• Darren (author) said:

    @Liesel: Wow, that’s huge! Pawpaws are another great idea for planting on the swale – thanks. I’ll email you some contacts for buying beef later.

  • Jason said:

    Hey Darren

    Nice swale and banana pit combination. :)

    A few pointers about the bananas… You will find that the distance between your plants is far to close. They should be a couple of metres apart. As bananas grow and sucker, they increase in size below the ground. So in a couple of years, your plants will be growing on top of each other. This will reduce the health, yield, and vigour of your plants.

    On a related note, keep your bananas plants sucker habits with a small an area as possible. Many permaculture related recommendations have the bananas moving around the circle as they manage the mother, daughter, grand daughter relationships. This is a big mistake as eventually the bananas will be growing on top of each other. As well, the sucker management will get more intensive.

    In the bottom of your banana pit, you should put some alkaline material such as wood ash, lime, or similar higher pH substances. The reason is that if water is trapped with lots of organic matter, it tends to become acidic. This is not an idea environment for bananas so the lime etc will help prevent any acidic environments. Palms fronds and wood shavings are also great alkaline material.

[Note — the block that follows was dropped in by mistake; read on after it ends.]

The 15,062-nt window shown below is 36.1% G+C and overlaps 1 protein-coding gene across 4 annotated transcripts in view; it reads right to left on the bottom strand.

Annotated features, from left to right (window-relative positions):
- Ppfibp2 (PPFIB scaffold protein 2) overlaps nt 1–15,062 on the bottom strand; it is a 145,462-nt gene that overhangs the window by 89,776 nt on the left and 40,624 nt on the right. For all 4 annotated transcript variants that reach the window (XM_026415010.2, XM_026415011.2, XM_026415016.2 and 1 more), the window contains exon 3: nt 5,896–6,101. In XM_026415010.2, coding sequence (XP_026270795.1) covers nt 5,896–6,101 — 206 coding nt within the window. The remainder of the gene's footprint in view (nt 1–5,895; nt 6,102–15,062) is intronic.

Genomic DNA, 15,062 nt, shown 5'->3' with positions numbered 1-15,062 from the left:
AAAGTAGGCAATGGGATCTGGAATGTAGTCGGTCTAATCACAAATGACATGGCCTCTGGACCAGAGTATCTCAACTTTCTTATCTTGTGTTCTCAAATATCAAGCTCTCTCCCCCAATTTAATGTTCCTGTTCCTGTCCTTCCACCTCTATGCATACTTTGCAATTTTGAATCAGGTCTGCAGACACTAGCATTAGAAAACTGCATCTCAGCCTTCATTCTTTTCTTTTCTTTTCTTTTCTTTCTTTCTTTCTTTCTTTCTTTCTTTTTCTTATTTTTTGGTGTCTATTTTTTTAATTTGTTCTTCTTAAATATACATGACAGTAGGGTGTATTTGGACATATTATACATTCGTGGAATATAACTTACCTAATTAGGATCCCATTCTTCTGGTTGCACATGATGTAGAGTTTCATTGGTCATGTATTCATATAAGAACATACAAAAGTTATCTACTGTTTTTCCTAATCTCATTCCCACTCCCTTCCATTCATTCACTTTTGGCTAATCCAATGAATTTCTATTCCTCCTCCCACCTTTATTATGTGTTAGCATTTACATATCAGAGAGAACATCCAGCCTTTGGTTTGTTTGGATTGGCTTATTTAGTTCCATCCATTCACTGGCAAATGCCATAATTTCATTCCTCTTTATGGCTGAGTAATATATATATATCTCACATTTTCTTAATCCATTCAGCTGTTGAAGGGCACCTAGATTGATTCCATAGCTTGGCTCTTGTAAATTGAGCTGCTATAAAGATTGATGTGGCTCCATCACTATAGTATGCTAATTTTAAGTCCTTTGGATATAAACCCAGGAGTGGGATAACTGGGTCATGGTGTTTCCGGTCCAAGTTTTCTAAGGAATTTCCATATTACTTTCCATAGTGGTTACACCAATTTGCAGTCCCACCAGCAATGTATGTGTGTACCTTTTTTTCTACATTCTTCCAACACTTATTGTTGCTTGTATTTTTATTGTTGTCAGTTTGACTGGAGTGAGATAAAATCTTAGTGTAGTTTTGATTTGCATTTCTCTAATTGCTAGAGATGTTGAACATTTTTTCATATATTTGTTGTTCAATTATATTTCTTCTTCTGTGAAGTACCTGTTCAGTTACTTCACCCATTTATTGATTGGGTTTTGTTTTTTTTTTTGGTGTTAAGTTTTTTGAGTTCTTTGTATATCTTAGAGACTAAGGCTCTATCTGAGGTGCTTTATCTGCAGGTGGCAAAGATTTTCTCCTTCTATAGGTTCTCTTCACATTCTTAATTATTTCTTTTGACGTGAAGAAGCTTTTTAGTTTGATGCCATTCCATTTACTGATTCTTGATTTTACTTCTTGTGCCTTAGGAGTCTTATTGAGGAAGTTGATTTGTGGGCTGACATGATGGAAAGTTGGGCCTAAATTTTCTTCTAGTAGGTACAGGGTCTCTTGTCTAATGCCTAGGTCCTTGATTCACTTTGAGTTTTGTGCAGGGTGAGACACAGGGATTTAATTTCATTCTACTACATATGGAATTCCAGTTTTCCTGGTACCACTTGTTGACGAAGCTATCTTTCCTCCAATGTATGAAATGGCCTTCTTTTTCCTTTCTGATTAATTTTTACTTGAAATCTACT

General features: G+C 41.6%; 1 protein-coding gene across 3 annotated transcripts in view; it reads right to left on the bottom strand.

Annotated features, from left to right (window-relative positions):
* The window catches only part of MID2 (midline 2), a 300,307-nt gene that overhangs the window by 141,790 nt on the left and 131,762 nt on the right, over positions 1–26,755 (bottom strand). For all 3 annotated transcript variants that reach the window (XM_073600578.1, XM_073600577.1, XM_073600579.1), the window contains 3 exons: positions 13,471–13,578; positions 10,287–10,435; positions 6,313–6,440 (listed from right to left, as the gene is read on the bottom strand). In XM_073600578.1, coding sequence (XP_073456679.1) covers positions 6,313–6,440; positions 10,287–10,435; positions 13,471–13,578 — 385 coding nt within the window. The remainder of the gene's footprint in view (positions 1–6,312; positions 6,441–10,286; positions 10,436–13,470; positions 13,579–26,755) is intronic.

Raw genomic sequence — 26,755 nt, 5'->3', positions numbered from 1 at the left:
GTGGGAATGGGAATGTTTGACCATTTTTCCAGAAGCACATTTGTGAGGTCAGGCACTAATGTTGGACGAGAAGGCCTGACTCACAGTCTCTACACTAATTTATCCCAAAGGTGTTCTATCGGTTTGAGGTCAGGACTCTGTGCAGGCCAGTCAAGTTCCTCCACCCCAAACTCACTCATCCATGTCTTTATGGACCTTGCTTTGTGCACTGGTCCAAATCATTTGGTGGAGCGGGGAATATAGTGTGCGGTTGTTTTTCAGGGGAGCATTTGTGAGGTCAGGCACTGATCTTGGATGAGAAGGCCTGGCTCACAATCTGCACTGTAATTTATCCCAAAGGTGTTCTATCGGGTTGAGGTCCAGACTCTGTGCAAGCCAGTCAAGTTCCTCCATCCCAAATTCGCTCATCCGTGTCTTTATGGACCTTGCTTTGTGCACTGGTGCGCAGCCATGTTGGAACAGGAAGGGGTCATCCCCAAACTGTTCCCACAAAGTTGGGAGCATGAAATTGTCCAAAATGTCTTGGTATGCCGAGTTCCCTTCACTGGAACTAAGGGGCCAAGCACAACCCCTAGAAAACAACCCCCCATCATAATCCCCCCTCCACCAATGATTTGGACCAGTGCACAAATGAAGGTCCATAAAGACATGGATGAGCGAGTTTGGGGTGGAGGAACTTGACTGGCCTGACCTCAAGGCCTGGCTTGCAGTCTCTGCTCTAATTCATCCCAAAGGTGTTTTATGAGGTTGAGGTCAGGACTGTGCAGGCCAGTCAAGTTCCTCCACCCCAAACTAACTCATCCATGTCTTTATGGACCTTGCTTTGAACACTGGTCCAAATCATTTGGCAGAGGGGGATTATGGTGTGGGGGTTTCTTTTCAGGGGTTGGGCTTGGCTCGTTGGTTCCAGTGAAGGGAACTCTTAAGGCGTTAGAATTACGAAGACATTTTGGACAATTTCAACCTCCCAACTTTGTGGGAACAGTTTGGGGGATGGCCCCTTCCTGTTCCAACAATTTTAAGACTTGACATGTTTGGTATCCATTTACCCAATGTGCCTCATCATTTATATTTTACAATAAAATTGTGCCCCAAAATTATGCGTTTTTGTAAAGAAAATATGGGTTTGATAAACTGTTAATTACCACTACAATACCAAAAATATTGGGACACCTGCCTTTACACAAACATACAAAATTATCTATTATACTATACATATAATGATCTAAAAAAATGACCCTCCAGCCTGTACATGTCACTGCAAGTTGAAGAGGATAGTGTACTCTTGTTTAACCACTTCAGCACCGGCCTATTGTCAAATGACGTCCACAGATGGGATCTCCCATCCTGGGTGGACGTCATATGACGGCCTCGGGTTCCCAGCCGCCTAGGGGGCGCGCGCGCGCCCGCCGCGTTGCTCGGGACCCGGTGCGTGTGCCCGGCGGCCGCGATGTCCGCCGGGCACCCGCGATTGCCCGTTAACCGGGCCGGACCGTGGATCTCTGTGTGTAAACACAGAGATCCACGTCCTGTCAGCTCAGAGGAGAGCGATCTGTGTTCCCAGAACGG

Another tip is keep your sweet potato away from the bananas. They generally prefer acidic environments and will compete with the bananas. Their tuber production around the root base of the bananas can be a problem (e.g. how do you harvest them without damaging the banana’s root system).

    Also, I would not waste the swale space with a loquat. These plants are very tough and seem to produce better under harder conditions. They are also great wind breaks. So if you have a section with poorer soil that could provide a wind break to other plants, then a loquat is one of the top fruit tree choices.

    If you haven’t got a Blue Java banana planted, then you really should try to acquire one. They are top desert/smoothie banana (not really an eating plain banana as they taste best when smooshy). Dwarf Ducasse is another top choice for a very very tasty eating banana.

  • Darren (author) said:

    @Jason: Awesome tips! Thanks!

    The bananas haven’t been in for very long, so it shouldn’t be a problem to transplant some further along the swale to thin them out. I need to read up on sucker management. Sounds like I should move the loquats, too. The sweet potato isn’t near the bananas at this stage, so I’ll keep it that way. We get wood ash from our fireplace through winter, so I’ll add that to the banana circle to keep the acidity down.

  • Weekly Roundup – Fruit Tree Swales and Chicken Tunnels said:

    [...] posted about his fruit tree swales, giving me more ideas for my swales. He also left a very detailed and well-thought out comment on my post – [...]